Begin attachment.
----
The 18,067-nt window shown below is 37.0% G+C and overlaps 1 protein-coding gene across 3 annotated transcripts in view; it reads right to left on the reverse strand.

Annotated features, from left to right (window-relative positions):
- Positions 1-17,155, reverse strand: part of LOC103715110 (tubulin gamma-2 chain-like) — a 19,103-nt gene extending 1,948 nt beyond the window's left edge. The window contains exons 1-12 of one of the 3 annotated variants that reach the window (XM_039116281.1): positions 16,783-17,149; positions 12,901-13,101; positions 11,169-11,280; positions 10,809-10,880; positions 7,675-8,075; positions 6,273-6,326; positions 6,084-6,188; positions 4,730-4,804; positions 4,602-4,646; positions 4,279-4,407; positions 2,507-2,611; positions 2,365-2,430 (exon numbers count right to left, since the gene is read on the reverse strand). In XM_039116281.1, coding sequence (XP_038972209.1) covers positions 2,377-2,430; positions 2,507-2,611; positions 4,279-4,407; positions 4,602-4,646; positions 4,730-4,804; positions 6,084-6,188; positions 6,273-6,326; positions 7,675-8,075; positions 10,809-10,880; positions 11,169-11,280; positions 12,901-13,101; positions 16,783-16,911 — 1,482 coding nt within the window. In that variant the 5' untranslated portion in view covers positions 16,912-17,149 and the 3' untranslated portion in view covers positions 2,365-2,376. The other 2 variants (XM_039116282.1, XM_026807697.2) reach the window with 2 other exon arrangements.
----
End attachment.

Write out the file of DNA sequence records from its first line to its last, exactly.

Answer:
The 18,067-nt window shown below is 37.0% G+C and overlaps 1 protein-coding gene across 3 annotated transcripts in view; it reads right to left on the reverse strand.

Annotated features, from left to right (window-relative positions):
- Positions 1-17,155, reverse strand: part of LOC103715110 (tubulin gamma-2 chain-like) — a 19,103-nt gene extending 1,948 nt beyond the window's left edge. The window contains exons 1-12 of one of the 3 annotated variants that reach the window (XM_039116281.1): positions 16,783-17,149; positions 12,901-13,101; positions 11,169-11,280; positions 10,809-10,880; positions 7,675-8,075; positions 6,273-6,326; positions 6,084-6,188; positions 4,730-4,804; positions 4,602-4,646; positions 4,279-4,407; positions 2,507-2,611; positions 2,365-2,430 (exon numbers count right to left, since the gene is read on the reverse strand). In XM_039116281.1, coding sequence (XP_038972209.1) covers positions 2,377-2,430; positions 2,507-2,611; positions 4,279-4,407; positions 4,602-4,646; positions 4,730-4,804; positions 6,084-6,188; positions 6,273-6,326; positions 7,675-8,075; positions 10,809-10,880; positions 11,169-11,280; positions 12,901-13,101; positions 16,783-16,911 — 1,482 coding nt within the window. In that variant the 5' untranslated portion in view covers positions 16,912-17,149 and the 3' untranslated portion in view covers positions 2,365-2,376. The other 2 variants (XM_039116282.1, XM_026807697.2) reach the window with 2 other exon arrangements.